Avid reader all of my life! Favorite author: Stephen King. Favorite book: Hyperion.
This historical analysis about how Germany and Hitler rose to power, began the conquest of Europe, and ultimate demise is easily one of the most (if not the most) spell-binding listens I have come across. When I first got the book, I felt daunted by how long it is (57hrs), but once I started, I could not stop. The author provides incredible insight into the events that led up to Hitler's rise to power, and the responses to Germany's growing strength by the many countries of Europe.
This is a must-listen for any history buff.
I fully expected this book to be boring and difficult to get through. I was wrong. It is true that it was painful to review the atrocities exacted by the inhumane treatment of fellow human being who became more beastly than human. It helped answer some questions I always had regarding the German people and continues to haunt me every time I read of anti-Semitic attacks that still exist in today's world. Let us not repeat history or allow it to be repeated. Let us learn from this account of one of the darkest periods in world history.
I had been meaning to read "The Rise and Fall of the Third Reich" for years. With Audible, I've done that. The book did not disappoint in any sense. A fine history, and a sense of WWII from Germany's and Hitler's perspective.
The author's perspective as an eye witness reporter lends to us a unique opportunity in the telling of history to see it from the inside. The account is evidenced with primary sources, including captured Nazi war and political documents; speeches of Hitler and Goebels are re-examined for context and insight into their strange machinations. Hitler's Mine Kamp is surveyed for historical and philosophical relevance. It is as comprehensive a book on the subject of the military and political rise of Nazi Germany as I would expect or want in a single work and the Narration is excellent, taking the listener fluidly through foot notes, quotations, and narratives. This is an excellent product both in content and delivery.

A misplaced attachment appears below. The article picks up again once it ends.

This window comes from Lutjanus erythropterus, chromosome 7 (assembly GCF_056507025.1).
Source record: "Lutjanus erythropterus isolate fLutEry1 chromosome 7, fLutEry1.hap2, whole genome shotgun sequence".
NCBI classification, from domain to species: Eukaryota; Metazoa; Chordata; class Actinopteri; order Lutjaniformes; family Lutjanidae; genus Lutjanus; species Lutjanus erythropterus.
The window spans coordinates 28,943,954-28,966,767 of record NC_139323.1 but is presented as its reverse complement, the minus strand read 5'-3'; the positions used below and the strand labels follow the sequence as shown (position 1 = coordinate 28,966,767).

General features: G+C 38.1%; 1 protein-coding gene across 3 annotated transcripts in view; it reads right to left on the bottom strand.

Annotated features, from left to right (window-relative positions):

Reading, the arts and physical activity clarify, explain, illustrate, and interpret life’s goods and bads.
The Rise and Fall of the Third Reich: A History of Nazi Germany is a non-fiction book by William L. Shirer chronicling the rise and fall of Nazi Germany from the birth of Adolf Hitler in 1889 to the end of World War II in 1945. It was first published in 1960. I first read the book in 1964. This time I listened to it on Audible. Either read is highly recommended; to anyone having to know how such a catastrophe could have occurred. Short answer, blind faith in rhetoric that excites the ego, provides irrational answers to one’s inner failure and an urge to dominate as a salve to that inner hurt.
The two most unique aspects of the book are that it is a complete compendium of occurrences from Hitler’s birth through the fall of the Reich in 1945, and I do mean complete, and it is written by a journalist, which means it is told as though each calamity just occurred and you were being told of it as in reading the daily news. That is a report from the Washington Post, not the New York Post.
If you are a student of history, this will provide thought, guidance on how to avoid the tragedy again (although I am sure humanity will not have learned anything from its past), and provide concern for the future of man. Read the Rise and Fall and you will know what that War was about, get a sense of its progenitors and their horribleness and finally an explanation of all major European events leading to power, the making of war and the reason the Allied forces prevailed.